Mikhail Karasik. Homage to Constructivism
St Petersburg: M.K. Publishers, 2012
53 × 42.5 cm. Edition: 10 copies. 12 compositions – lithograph in two colours printed by the artist on BFK Rives Cream paper. Unbound. In a cardboard folder covered with book cloth, silkscreen printed. In Russian and in English; translated by Paul Williams.
Homage to Constructivism is a colour suite of a single composition. The sheets, when placed together, resemble frames from a film in which a motorcyclist takes off from the enormous canopy of a building as if from a ramp.
The photomontage is made from two photographs — the racer and the Vyborg mechanized canteen in Leningrad. ‘At Racing Speed’ (photograph: Atlantik) was widely known in the USSR from the late 1920s. The picture from László Moholy-Nagy’s book Painting Photography Film (Bauhaus Bücher, 1925) first appeared in 1928 on the cover of Issue 8 of the magazine Sovetskoye Foto. A year later it was reproduced in the special Russian translation of Moholy-Nagy’s book, Zhivopis’ ili fotografiya, a volume in the series called The Library of Sovetskoye Foto. The Vyborg mechanized canteen, one of the most striking works of Leningrad Constructivist architecture, was built in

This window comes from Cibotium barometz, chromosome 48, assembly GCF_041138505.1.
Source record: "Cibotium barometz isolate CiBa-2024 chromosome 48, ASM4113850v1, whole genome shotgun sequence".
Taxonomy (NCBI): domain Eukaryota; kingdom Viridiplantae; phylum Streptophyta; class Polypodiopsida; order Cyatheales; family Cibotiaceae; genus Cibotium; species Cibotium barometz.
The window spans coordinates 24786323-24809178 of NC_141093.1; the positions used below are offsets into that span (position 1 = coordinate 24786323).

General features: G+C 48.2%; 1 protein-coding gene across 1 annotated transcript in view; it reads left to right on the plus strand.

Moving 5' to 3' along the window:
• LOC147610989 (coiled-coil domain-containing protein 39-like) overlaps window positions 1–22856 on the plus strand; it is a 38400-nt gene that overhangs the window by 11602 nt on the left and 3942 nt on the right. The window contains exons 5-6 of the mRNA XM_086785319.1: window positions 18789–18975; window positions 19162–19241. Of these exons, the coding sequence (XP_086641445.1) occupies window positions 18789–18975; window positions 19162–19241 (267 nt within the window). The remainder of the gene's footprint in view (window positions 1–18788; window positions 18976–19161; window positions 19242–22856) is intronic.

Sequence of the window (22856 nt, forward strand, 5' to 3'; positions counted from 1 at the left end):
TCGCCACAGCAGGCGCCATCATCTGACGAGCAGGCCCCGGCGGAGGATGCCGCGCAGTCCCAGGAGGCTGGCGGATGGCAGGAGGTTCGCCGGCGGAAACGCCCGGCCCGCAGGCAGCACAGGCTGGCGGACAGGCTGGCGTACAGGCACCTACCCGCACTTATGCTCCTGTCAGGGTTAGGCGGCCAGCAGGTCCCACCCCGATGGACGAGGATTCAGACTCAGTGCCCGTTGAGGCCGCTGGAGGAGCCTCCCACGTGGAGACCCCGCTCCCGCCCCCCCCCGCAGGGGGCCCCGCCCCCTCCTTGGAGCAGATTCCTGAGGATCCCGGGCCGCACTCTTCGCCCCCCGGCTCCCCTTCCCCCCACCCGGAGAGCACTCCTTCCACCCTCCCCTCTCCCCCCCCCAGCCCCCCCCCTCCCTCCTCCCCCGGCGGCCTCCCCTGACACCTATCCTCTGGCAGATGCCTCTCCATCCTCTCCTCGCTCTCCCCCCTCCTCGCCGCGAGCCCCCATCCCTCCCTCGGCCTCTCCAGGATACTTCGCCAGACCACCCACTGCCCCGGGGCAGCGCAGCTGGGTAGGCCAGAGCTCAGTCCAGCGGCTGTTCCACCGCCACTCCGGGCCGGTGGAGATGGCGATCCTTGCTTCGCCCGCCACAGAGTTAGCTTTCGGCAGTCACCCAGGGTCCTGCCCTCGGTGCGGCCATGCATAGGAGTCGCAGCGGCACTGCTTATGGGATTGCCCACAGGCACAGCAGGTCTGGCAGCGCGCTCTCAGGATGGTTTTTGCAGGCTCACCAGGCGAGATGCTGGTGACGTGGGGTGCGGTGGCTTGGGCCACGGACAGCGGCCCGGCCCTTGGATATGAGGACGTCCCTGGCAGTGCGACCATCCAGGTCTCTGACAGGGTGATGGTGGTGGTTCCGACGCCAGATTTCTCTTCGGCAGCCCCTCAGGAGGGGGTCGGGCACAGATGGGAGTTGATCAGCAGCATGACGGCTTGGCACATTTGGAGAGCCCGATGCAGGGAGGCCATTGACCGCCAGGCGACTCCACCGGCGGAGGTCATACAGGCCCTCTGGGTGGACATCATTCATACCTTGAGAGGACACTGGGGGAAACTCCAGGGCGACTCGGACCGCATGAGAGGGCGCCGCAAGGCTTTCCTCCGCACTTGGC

At the turn of the 1930s, during the period of large-scale reconstruction of Soviet industry, the new programme for the organisation of people’s existence was directed towards socialisation, the collectivisation of labour, leisure and daily life. Mechanized canteens or ‘meal factories’, which with the propagandistic bombast of those years were called ‘a school of public catering’, were seen as one of the first steps towards the creation of a model of the future: they were forming ‘a new type of human being’. The spacious halls of the public canteens with modern kitchen equipment, rest rooms, nurseries, a library and shower rooms, were constructed on the principle of the factory assembly line and intended to be used by thousands. They liberated the housewife from the domestic stove and cultivated a new culture and a Soviet etiquette. The country turned into an enormous building site, where the general line was ‘drawn’ by Constructivism. By the end of the ’30s everything had changed, including the narrative that went with these pictures: the ‘Racer’ became merely an example of a striking angle of view conveying movement, while the functional architecture of the mechanized canteen was condemned as formalism and leftist excesses. Speed was now symbolised by photographs of the steam engine Joseph Stalin (JS) — the most powerful passenger locomotive in Europe, reaching speeds of up to 170 km an hour. In architecture Neo-Classicism had won the day, while the Soviet authorities’ highest achievement in the organisation of collective labour and daily life had become the penal camps.